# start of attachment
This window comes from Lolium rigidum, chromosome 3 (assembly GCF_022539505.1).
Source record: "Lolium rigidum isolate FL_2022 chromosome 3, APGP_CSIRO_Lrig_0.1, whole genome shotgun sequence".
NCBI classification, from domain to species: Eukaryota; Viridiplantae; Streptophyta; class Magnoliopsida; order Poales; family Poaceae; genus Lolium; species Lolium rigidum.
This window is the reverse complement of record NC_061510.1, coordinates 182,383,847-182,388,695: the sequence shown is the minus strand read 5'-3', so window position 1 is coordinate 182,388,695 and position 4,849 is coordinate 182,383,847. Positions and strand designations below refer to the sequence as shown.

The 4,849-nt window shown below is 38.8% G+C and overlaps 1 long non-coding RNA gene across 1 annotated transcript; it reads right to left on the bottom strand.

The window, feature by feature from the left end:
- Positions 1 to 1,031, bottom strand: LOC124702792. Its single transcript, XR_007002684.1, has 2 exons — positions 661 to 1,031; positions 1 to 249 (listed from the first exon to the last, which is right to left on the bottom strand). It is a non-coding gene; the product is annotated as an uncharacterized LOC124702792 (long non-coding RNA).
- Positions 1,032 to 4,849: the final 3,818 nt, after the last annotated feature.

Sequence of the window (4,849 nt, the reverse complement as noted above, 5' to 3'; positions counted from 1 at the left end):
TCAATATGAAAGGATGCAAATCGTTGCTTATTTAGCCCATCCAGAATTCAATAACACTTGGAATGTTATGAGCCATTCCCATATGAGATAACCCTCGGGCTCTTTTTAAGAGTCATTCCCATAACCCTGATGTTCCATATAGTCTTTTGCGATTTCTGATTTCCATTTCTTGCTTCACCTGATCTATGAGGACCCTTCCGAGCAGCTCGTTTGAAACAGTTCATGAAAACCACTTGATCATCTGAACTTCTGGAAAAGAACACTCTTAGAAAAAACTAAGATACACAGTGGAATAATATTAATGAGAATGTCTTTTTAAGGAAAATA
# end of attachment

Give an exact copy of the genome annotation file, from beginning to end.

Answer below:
This window comes from Lolium rigidum, chromosome 3 (assembly GCF_022539505.1).
Source record: "Lolium rigidum isolate FL_2022 chromosome 3, APGP_CSIRO_Lrig_0.1, whole genome shotgun sequence".
NCBI classification, from domain to species: Eukaryota; Viridiplantae; Streptophyta; class Magnoliopsida; order Poales; family Poaceae; genus Lolium; species Lolium rigidum.
This window is the reverse complement of record NC_061510.1, coordinates 182,383,847-182,388,695: the sequence shown is the minus strand read 5'-3', so window position 1 is coordinate 182,388,695 and position 4,849 is coordinate 182,383,847. Positions and strand designations below refer to the sequence as shown.

The 4,849-nt window shown below is 38.8% G+C and overlaps 1 long non-coding RNA gene across 1 annotated transcript; it reads right to left on the bottom strand.

The window, feature by feature from the left end:
- Positions 1 to 1,031, bottom strand: LOC124702792. Its single transcript, XR_007002684.1, has 2 exons — positions 661 to 1,031; positions 1 to 249 (listed from the first exon to the last, which is right to left on the bottom strand). It is a non-coding gene; the product is annotated as an uncharacterized LOC124702792 (long non-coding RNA).
- Positions 1,032 to 4,849: the final 3,818 nt, after the last annotated feature.

Sequence of the window (4,849 nt, the reverse complement as noted above, 5' to 3'; positions counted from 1 at the left end):
TCAATATGAAAGGATGCAAATCGTTGCTTATTTAGCCCATCCAGAATTCAATAACACTTGGAATGTTATGAGCCATTCCCATATGAGATAACCCTCGGGCTCTTTTTAAGAGTCATTCCCATAACCCTGATGTTCCATATAGTCTTTTGCGATTTCTGATTTCCATTTCTTGCTTCACCTGATCTATGAGGACCCTTCCGAGCAGCTCGTTTGAAACAGTTCATGAAAACCACTTGATCATCTGAACTTCTGGAAAAGAACACTCTTAGAAAAAACTAAGATACACAGTGGAATAATATTAATGAGAATGTCTTTTTAAGGAAAATA